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Ask the Mental Health Expert Archives 2001-2004

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Pregnant with Depression

Q. I'm a college student from Puerto Rico. We are doing an investigation on depression in pregnancy and the effect of it on the unborn baby. Do you have any information that you can provide me on this topic?

A. Most research has focused on depression after delivery--so-called post-partum depression. Only in recent years have clinicians become aware that, for a significant number of women, depression during pregnancy (prenatal depression) may be a major problem. There are still fewer data on the effects of prenatal depression on the developing fetus or unborn baby. However, a recent review by Monk (Psychiatr Q 2001;72(4):347-357) suggests that stress, anxiety, and depression during pregnancy may have an impact on how the child develops.

Similarly, Field (Prev Med 1998 Mar;27(2):200-203) has summarized data showing that (1) maternal depression negatively affects infants as early as the neonatal period, implicating prenatal effects of maternal depression; (2) as early as birth the infants show a profile of dysregulation in their behavior, physiology, and biochemistry which probably derives from prenatal exposure to a biochemical imbalance in their mothers; and (3) these effects are compounded by the disorganizing influence of the depressed mother's interactive behavior with the neonate.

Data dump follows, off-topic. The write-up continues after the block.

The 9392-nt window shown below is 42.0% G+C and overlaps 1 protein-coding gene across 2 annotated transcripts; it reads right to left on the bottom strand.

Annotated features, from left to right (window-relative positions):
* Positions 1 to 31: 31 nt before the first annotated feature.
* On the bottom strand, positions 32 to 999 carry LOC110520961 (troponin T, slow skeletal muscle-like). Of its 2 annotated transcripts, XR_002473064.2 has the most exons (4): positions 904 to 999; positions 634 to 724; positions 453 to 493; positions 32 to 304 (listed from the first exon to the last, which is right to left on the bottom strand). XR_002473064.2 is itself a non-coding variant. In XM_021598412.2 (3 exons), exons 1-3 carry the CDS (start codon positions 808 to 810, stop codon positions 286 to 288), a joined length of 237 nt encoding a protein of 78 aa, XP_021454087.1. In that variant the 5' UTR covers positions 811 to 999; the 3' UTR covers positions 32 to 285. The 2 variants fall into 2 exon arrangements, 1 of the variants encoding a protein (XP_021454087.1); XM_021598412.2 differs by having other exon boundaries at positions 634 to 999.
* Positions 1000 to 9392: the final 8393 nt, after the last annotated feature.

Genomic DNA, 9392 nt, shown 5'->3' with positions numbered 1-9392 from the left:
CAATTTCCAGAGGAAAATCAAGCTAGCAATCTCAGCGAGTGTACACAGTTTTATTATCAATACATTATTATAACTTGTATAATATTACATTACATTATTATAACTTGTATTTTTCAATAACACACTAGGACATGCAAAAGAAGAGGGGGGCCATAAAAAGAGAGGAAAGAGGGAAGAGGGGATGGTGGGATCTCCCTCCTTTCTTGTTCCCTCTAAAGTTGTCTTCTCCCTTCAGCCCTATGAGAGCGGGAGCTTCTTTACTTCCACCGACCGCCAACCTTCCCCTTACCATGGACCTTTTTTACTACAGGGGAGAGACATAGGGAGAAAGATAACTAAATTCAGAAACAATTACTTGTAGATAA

All this makes sense: after all, we know that serious depression has profound effects on both brain physiology and on stress hormones such as cortisol, and that the maternal and infant blood streams are essentially linked during pregnancy. It is not much of a stretch to hypothesize that the developing infant may be affected by these changes.

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November 2001
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